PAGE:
Around here, there’s a popular joke: if the sun stops shining tomorrow, we all have bigger problems than whether or not we’re still producing solar energy.
It’s a lighthearted reminder of the fact that the sun is the source of all energy. Plants need it for photosynthesis. Even fossil fuels – named so because of their origin as fossilized plant carbon – can trace their packed energy all the way back to the sun.
So it was fitting that at an event celebrating Norwood Hills Country Club’s solar-energy installation, board members and Mayor Sutphin of Jennings, MO alike raised their glasses for a toast to the sun.
“NHCC is rich in tradition and history, and in the past year, the club is making new history in becoming a club that stands out not only in our St. Louis community, but in the nation,” said Club President John Murphy.
We worked with NHCC to install two 25-kilowatt solar-energy systems. Together they’re estimated to produce 64,582 kilowatt hours of clean electricity each year.
How much solar energy is that? What does that mean?
It’s enough to power 123 60-watt light bulbs 24-hours-a-day, 365 days-of-the-year.
The solar energy provided by these systems will provide approximately $500 in electricity to Norwood Hills each month – for free.
Back to photosynthesis – we know that trees also absorb carbon dioxide from the air during that process as they create food. Every year, the energy NHCC is producing from the sun – versus getting it from burning coal – provides the same amount of clean air benefits as planting 1,168 tree seedlings would.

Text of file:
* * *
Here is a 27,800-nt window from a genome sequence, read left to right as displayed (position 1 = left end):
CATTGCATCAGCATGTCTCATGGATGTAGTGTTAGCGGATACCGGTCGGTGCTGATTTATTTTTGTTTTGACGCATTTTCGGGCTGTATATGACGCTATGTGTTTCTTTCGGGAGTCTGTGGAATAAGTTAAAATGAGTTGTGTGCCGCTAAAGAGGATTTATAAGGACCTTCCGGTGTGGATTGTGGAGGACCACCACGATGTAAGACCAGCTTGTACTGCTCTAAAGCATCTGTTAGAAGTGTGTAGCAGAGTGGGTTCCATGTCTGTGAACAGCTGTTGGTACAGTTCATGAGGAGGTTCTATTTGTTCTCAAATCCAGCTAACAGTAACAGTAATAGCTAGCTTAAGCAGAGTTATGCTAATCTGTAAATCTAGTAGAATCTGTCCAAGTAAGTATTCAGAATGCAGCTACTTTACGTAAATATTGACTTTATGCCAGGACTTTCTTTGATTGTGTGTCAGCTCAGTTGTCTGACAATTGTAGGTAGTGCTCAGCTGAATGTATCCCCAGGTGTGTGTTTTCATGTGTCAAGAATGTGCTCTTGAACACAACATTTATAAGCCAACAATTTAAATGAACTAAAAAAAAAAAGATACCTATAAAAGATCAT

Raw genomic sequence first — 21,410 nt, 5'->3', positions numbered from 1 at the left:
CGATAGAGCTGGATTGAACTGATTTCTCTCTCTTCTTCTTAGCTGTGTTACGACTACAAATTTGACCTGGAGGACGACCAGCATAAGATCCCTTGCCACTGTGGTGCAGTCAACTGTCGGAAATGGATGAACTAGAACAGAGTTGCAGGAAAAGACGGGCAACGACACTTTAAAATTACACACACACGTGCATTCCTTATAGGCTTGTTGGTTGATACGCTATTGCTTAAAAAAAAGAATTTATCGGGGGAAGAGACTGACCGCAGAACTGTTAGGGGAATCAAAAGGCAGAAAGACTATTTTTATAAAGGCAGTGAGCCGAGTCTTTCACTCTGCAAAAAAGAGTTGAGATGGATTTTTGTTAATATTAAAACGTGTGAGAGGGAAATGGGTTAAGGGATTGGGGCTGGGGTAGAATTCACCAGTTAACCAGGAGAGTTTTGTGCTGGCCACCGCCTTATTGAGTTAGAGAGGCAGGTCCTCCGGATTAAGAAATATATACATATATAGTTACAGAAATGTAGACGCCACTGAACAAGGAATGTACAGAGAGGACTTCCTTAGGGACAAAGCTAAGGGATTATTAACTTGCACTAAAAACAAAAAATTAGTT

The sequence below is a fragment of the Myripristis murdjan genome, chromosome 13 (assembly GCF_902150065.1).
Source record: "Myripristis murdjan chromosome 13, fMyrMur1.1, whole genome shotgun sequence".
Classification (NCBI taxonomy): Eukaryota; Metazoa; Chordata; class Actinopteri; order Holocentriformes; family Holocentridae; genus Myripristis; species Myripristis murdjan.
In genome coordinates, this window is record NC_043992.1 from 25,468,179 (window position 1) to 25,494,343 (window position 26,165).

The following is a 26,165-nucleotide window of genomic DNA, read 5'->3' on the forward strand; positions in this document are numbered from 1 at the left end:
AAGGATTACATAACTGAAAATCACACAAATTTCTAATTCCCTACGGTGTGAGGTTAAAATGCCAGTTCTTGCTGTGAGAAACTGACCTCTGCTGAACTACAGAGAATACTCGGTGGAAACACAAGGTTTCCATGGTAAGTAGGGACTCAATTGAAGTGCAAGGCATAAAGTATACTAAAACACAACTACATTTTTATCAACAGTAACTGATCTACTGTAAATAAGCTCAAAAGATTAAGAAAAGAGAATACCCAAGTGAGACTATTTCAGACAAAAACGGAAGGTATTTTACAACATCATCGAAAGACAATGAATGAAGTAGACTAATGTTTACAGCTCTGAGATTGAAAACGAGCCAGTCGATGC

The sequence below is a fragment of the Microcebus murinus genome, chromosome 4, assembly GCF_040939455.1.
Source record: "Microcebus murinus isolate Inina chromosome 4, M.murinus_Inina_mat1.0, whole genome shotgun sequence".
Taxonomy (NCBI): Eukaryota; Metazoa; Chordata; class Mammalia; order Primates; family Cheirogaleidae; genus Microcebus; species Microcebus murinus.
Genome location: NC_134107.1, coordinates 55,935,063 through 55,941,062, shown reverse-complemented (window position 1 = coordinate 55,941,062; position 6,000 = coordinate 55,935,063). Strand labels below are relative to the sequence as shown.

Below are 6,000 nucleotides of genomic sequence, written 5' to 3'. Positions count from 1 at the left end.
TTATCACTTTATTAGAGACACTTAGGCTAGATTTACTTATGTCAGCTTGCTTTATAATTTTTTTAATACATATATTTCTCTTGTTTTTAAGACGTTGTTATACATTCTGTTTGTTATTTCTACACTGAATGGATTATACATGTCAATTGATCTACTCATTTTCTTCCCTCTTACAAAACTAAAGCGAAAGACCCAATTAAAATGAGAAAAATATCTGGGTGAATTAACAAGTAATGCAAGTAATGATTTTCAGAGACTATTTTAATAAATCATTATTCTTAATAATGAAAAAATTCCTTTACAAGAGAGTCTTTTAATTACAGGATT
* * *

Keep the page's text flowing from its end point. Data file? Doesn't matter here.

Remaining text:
Norwood Hills is the first area country club to go solar. In addition to using solar energy, Norwood Hills has adopted other green practices that have significantly impacted the club’s energy usage, which has impacted the environment around the club in a positive way:
- Norwood has introduced biodegradable Styrofoam cups that will decompose in 5 years, as opposed to 500 years
- They are using plates made from pressed palm leaves at the pool that are both compostable and biodegradable
- The club is upgrading their old light bulbs to energy-efficient LED lights to reduce the amount of energy used in all areas of the club
- The club is charging their golf carts during off-peak hours
- They also source the fish served in the club dining rooms from sustainable farms
NHCC has a Sustainability Committee whose members, including chairman Joe Weinbauer and member Annie Seal, have been an influential force behind the green practices of the club.
As Mayor Sutphin said, “Norwood Hills is a strong advocate for protecting the environment.”